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      Dysregulation of microRNA-214 and PTEN contributes to the pathogenesis of hypoxic pulmonary hypertension

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          Abstract

          Hypoxia-induced pulmonary hypertension, which is characterized by vascular remodeling of blood vessels, is an important complication in COPD. In this study, we found that the expression of miR-214 was differentially expressed by screening 13 candidate miRNAs in pulmonary artery smooth muscle cells (PASMCs). Additionally, using luciferase assay in PASMCs, we found that phosphatase-and-tensin homolog (PTEN) was a target of miR-214. Furthermore, the expression of PTEN was found to be substantially downregulated in PASMCs from COPD patients with pulmonary hypertension (PH) compared with normal controls by using real-time polymerase chain reaction (PCR), immunohistochemistry, and Western blot. In addition, we transfected PASMCs with miR-214 mimics, using real-time PCR and Western blotting, to confirm the miRNA/mRNA relationship. Furthermore, the introduction of miR-214 significantly promoted the proliferation of PASMCs by suppressing apoptosis of the cells, which was mediated by the downregulation of PTEN. Exposure to hypoxia significantly increased the expression of miR-214 and decreased the expression of PTEN in PASMCs, and its proliferation was significantly promoted. Such effects could be significantly attenuated by the introduction of miR-214 inhibitors, which significantly downregulated miR-214 expression and upregulated the expression of PTEN. In conclusion, hypoxia-induced upregulation of miR-214 was found to promote PH development by targeting PTEN in PASMCs, and miR-214 could be a promising diagnostic tool and novel therapeutic target in the management of hypoxia-induced PH in COPD.

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          Most cited references 28

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          Control of translation and mRNA degradation by miRNAs and siRNAs.

          The control of translation and mRNA degradation is an important part of the regulation of gene expression. It is now clear that small RNA molecules are common and effective modulators of gene expression in many eukaryotic cells. These small RNAs that control gene expression can be either endogenous or exogenous micro RNAs (miRNAs) and short interfering RNAs (siRNAs) and can affect mRNA degradation and translation, as well as chromatin structure, thereby having impacts on transcription rates. In this review, we discuss possible mechanisms by which miRNAs control translation and mRNA degradation. An emerging theme is that miRNAs, and siRNAs to some extent, target mRNAs to the general eukaryotic machinery for mRNA degradation and translation control.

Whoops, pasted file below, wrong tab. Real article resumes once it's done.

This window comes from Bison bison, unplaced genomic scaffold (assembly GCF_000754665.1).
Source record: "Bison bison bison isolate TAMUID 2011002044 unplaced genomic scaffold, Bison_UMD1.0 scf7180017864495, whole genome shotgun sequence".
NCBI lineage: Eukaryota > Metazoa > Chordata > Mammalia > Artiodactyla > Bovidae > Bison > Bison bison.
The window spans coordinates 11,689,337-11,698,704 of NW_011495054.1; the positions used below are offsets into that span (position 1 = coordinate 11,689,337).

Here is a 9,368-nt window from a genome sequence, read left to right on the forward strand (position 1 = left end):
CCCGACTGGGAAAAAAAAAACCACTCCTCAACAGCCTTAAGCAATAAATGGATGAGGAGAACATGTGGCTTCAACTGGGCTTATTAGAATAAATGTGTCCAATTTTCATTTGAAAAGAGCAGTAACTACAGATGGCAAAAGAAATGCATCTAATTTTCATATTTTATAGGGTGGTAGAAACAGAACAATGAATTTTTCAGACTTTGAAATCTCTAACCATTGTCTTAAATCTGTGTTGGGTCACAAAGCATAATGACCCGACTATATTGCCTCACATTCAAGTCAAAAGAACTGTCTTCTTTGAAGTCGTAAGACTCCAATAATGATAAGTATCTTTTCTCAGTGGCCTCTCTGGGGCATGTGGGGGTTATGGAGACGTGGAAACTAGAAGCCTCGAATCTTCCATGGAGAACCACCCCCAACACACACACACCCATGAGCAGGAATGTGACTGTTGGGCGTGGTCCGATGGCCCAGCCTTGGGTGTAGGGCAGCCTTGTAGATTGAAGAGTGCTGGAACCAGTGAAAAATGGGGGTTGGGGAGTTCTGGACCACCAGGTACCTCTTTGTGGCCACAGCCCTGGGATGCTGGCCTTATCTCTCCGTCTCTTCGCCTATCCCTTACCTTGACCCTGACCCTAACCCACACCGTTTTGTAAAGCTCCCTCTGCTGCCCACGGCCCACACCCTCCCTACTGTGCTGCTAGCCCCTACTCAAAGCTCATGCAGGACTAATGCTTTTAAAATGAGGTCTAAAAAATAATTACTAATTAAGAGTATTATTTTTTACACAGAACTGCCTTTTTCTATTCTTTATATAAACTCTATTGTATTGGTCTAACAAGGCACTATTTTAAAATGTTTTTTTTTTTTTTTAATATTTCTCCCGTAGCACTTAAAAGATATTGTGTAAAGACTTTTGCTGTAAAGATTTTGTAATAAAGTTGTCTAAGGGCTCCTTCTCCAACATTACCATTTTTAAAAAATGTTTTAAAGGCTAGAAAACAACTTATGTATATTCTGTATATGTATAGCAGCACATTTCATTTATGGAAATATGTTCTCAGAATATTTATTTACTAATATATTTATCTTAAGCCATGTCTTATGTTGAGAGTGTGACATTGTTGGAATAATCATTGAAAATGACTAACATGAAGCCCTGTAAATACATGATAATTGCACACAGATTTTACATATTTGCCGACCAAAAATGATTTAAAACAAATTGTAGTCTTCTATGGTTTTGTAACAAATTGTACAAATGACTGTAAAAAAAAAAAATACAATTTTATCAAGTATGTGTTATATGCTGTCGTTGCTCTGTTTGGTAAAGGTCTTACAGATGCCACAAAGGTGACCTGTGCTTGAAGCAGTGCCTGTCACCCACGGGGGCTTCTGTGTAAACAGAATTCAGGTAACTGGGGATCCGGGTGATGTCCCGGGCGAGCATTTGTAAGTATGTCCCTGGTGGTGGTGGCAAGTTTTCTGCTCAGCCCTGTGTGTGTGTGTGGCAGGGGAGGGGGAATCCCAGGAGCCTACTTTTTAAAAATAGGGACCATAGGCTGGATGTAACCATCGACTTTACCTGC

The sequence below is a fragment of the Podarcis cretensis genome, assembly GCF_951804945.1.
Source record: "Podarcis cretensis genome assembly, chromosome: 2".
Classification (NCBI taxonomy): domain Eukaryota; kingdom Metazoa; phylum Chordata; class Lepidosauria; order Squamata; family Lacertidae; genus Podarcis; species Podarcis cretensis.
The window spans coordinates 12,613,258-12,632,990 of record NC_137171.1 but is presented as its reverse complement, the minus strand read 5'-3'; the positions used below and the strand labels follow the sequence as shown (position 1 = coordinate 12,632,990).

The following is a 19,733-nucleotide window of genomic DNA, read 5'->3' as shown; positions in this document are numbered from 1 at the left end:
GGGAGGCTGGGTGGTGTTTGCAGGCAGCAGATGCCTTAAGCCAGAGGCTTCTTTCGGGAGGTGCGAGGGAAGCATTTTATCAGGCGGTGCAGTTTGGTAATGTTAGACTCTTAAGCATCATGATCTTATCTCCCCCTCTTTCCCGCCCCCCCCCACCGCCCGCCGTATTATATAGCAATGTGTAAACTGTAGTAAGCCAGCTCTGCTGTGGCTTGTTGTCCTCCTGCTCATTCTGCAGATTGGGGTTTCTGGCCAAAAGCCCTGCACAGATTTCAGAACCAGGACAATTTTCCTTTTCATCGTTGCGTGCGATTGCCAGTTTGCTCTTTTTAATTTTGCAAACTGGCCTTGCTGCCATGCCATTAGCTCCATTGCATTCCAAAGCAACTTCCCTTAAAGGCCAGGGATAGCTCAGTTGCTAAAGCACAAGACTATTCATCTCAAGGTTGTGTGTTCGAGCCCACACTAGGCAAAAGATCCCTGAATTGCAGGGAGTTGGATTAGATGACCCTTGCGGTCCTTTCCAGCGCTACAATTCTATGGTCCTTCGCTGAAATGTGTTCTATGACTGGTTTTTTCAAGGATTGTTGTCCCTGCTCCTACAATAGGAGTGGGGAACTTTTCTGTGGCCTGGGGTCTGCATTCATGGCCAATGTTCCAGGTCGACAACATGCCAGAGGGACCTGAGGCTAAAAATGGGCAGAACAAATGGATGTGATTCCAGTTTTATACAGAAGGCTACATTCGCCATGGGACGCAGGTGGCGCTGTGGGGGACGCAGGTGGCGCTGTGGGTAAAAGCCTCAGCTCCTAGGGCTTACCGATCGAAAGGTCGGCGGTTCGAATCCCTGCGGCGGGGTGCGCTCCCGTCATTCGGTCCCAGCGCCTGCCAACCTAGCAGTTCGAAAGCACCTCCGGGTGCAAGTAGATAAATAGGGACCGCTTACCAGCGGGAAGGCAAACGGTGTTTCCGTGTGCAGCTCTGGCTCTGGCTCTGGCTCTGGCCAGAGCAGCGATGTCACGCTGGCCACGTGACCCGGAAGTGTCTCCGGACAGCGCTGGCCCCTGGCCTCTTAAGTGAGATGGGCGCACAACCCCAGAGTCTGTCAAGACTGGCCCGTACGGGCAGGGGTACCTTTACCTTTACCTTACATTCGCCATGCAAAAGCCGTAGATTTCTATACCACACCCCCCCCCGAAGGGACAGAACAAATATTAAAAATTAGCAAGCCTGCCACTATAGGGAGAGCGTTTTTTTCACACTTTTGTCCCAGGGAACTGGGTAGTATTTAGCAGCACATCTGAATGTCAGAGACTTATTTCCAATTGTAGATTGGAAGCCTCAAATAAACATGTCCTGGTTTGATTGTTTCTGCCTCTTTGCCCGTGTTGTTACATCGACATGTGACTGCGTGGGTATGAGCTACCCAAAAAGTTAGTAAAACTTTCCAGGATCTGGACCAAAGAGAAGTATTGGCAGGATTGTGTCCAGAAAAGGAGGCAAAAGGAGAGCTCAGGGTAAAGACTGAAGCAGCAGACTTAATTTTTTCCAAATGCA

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            A microRNA DNA methylation signature for human cancer metastasis.

            MicroRNAs (miRNAs) are small, noncoding RNAs that can contribute to cancer development and progression by acting as oncogenes or tumor suppressor genes. Recent studies have also linked different sets of miRNAs to metastasis through either the promotion or suppression of this malignant process. Interestingly, epigenetic silencing of miRNAs with tumor suppressor features by CpG island hypermethylation is also emerging as a common hallmark of human tumors. Thus, we wondered whether there was a miRNA hypermethylation profile characteristic of human metastasis. We used a pharmacological and genomic approach to reveal this aberrant epigenetic silencing program by treating lymph node metastatic cancer cells with a DNA demethylating agent followed by hybridization to an expression microarray. Among the miRNAs that were reactivated upon drug treatment, miR-148a, miR-34b/c, and miR-9 were found to undergo specific hypermethylation-associated silencing in cancer cells compared with normal tissues. The reintroduction of miR-148a and miR-34b/c in cancer cells with epigenetic inactivation inhibited their motility, reduced tumor growth, and inhibited metastasis formation in xenograft models, with an associated down-regulation of the miRNA oncogenic target genes, such as C-MYC, E2F3, CDK6, and TGIF2. Most important, the involvement of miR-148a, miR-34b/c, and miR-9 hypermethylation in metastasis formation was also suggested in human primary malignancies (n = 207) because it was significantly associated with the appearance of lymph node metastasis. Our findings indicate that DNA methylation-associated silencing of tumor suppressor miRNAs contributes to the development of human cancer metastasis.